7. Judith Hellerstein & David Neumark, 2005. "Workplace Segregation in the United States: Race, Ethnicity, and Skill," NBER Working Papers 11599, National Bureau of Economic Research, Inc.
  8. Antonio Ciccone & Giovanni Peri, 2006. "Identifying Human-Capital Externalities: Theory with Applications," Review of Economic Studies, Oxford University Press, vol. 73(2), pages 381-412.
  9. Lindbeck, Assar & Snower, Dennis J, 1996. "Reorganization of Firms and Labor-Market Inequality," American Economic Review, American Economic Association, vol. 86(2), pages 315-321, May.
  10. Edward L. Glaeser & Jose A. Scheinkman & Andrei Shleifer, 1995. "Economic Growth in a Cross-Section of Cities," NBER Working Papers 5013, National Bureau of Economic Research, Inc.
  11. Wölfel, Oliver & Heineck, Guido, 2012. "Parental risk attitudes and children's secondary school track choice," Economics of Education Review, Elsevier, vol. 31(5), pages 727-743.
  12. Edward L. Glaeser & Albert Saiz, 2003. "The Rise of the Skilled City," NBER Working Papers 10191, National Bureau of Economic Research, Inc.
  13. Stüber, Heiko & Beissinger, Thomas, 2012. "Does downward nominal wage rigidity dampen wage increases?," European Economic Review, Elsevier, vol. 56(4), pages 870-887.
  14. Simon, Curtis J., 1998. "Human Capital and Metropolitan Employment Growth," Journal of Urban Economics, Elsevier, vol. 43(2), pages 223-243, March.
  15. Nickell, Stephen & Bell, Brian, 1995. "The Collapse in Demand for the Unskilled and Unemployment across the OECD," Oxford Review of Economic Policy, Oxford University Press, vol. 11(1), pages 40-62, Spring.
  16. Jahn, Elke J. & Rosholm, Michael, 2010. "Looking beyond the bridge: How temporary agency employment affects labor market outcomes," IAB Discussion Paper 201009, Institut für Arbeitsmarkt- und Berufsforschung (IAB), Nürnberg [Institute for Employment Research, Nuremberg, Germany].
  17. Danzer, A. M. & Yaman, F., 2011. "Ethnic concentration and language fluency of immigrants in Germany," Working Papers 11/09, Department of Economics, City University London.
  18. Drechsler, Jörg, 2010. "Multiple imputation of missing values in the wave 2007 of the IAB Establishment Panel," IAB Discussion Paper 201006, Institut für Arbeitsmarkt- und Berufsforschung (IAB), Nürnberg [Institute for Employment Research, Nuremberg, Germany].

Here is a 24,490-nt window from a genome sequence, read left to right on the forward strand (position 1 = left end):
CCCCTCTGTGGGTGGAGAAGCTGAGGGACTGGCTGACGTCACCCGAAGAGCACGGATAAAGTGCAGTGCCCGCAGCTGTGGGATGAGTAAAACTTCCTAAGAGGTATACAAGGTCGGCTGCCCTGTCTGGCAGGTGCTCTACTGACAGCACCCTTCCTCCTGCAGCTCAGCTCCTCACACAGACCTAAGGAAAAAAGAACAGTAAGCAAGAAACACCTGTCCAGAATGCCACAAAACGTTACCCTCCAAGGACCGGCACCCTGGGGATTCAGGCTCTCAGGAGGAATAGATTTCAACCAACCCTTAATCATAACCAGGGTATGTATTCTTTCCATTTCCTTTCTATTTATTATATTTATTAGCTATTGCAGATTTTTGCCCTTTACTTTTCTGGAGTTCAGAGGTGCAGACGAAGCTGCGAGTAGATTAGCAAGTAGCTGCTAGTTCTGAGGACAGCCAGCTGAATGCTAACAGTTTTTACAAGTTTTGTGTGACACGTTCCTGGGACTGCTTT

19. Moretti, Enrico, 2004. "Human capital externalities in cities," Handbook of Regional and Urban Economics, in: J. V. Henderson & J. F. Thisse (ed.), Handbook of Regional and Urban Economics, edition 1, volume 4, chapter 51, pages 2243-2291 Elsevier.
  20. Maarten Goos & Alan Manning, 2003. "Lousy and lovely jobs: the rising polarization of work in Britain," LSE Research Online Documents on Economics 20002, London School of Economics and Political Science, LSE Library.
  21. David H. Autor & Frank Levy & Richard J. Murnane, 2003. "The skill content of recent technological change: an empirical exploration," Proceedings, Federal Reserve Bank of San Francisco, issue Nov.
  22. Acemoglu, Daron, 1997. "Why Do New Technologies Complement Skills? Directed Technical Change and Wage Inequality," CEPR Discussion Papers 1707, C.E.P.R. Discussion Papers.
  23. Daniel Hoechle, 2007. "Robust standard errors for panel regressions with cross-sectional dependence," Stata Journal, StataCorp LP, vol. 7(3), pages 281-312, September.
  24. Südekum, Jens, 2008. "Convergence of the skill composition across German regions," Regional Science and Urban Economics, Elsevier, vol. 38(2), pages 148-159, March.
  25. Freeman, Richard, 1995. "The Limits of Wage Flexibility to Curing Unemployment," Oxford Review of Economic Policy, Oxford University Press, vol. 11(1), pages 63-72, Spring.
  26. Daron Acemoglu, 1996. "A Microfoundation for Social Increasing Returns in Human Capital Accumulation," The Quarterly Journal of Economics, Oxford University Press, vol. 111(3), pages 779-804.